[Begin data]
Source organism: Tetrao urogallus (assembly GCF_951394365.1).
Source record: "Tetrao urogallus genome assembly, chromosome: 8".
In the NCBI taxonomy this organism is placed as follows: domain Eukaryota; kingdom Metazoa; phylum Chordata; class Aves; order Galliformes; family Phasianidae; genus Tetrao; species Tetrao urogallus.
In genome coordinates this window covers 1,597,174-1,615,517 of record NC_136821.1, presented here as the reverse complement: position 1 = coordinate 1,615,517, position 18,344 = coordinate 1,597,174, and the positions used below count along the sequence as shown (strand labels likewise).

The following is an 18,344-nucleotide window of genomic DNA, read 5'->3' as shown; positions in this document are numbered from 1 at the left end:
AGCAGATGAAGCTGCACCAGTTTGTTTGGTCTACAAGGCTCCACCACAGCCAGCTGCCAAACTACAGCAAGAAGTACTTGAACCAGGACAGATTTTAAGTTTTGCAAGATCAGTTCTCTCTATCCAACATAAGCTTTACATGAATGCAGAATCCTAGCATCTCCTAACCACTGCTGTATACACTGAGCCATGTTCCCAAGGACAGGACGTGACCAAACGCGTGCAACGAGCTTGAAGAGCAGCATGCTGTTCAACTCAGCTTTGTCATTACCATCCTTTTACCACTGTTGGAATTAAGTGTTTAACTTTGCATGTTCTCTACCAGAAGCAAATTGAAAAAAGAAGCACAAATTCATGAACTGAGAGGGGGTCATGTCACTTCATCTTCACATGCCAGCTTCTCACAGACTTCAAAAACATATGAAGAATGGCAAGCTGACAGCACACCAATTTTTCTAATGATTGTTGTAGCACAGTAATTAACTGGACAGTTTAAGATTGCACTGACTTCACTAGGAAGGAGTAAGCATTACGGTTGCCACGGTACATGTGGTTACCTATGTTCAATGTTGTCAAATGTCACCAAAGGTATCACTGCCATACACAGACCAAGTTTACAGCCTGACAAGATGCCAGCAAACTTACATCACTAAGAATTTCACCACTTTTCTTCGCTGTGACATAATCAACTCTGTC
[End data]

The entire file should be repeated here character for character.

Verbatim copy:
Source organism: Tetrao urogallus (assembly GCF_951394365.1).
Source record: "Tetrao urogallus genome assembly, chromosome: 8".
In the NCBI taxonomy this organism is placed as follows: domain Eukaryota; kingdom Metazoa; phylum Chordata; class Aves; order Galliformes; family Phasianidae; genus Tetrao; species Tetrao urogallus.
In genome coordinates this window covers 1,597,174-1,615,517 of record NC_136821.1, presented here as the reverse complement: position 1 = coordinate 1,615,517, position 18,344 = coordinate 1,597,174, and the positions used below count along the sequence as shown (strand labels likewise).

The following is an 18,344-nucleotide window of genomic DNA, read 5'->3' as shown; positions in this document are numbered from 1 at the left end:
AGCAGATGAAGCTGCACCAGTTTGTTTGGTCTACAAGGCTCCACCACAGCCAGCTGCCAAACTACAGCAAGAAGTACTTGAACCAGGACAGATTTTAAGTTTTGCAAGATCAGTTCTCTCTATCCAACATAAGCTTTACATGAATGCAGAATCCTAGCATCTCCTAACCACTGCTGTATACACTGAGCCATGTTCCCAAGGACAGGACGTGACCAAACGCGTGCAACGAGCTTGAAGAGCAGCATGCTGTTCAACTCAGCTTTGTCATTACCATCCTTTTACCACTGTTGGAATTAAGTGTTTAACTTTGCATGTTCTCTACCAGAAGCAAATTGAAAAAAGAAGCACAAATTCATGAACTGAGAGGGGGTCATGTCACTTCATCTTCACATGCCAGCTTCTCACAGACTTCAAAAACATATGAAGAATGGCAAGCTGACAGCACACCAATTTTTCTAATGATTGTTGTAGCACAGTAATTAACTGGACAGTTTAAGATTGCACTGACTTCACTAGGAAGGAGTAAGCATTACGGTTGCCACGGTACATGTGGTTACCTATGTTCAATGTTGTCAAATGTCACCAAAGGTATCACTGCCATACACAGACCAAGTTTACAGCCTGACAAGATGCCAGCAAACTTACATCACTAAGAATTTCACCACTTTTCTTCGCTGTGACATAATCAACTCTGTC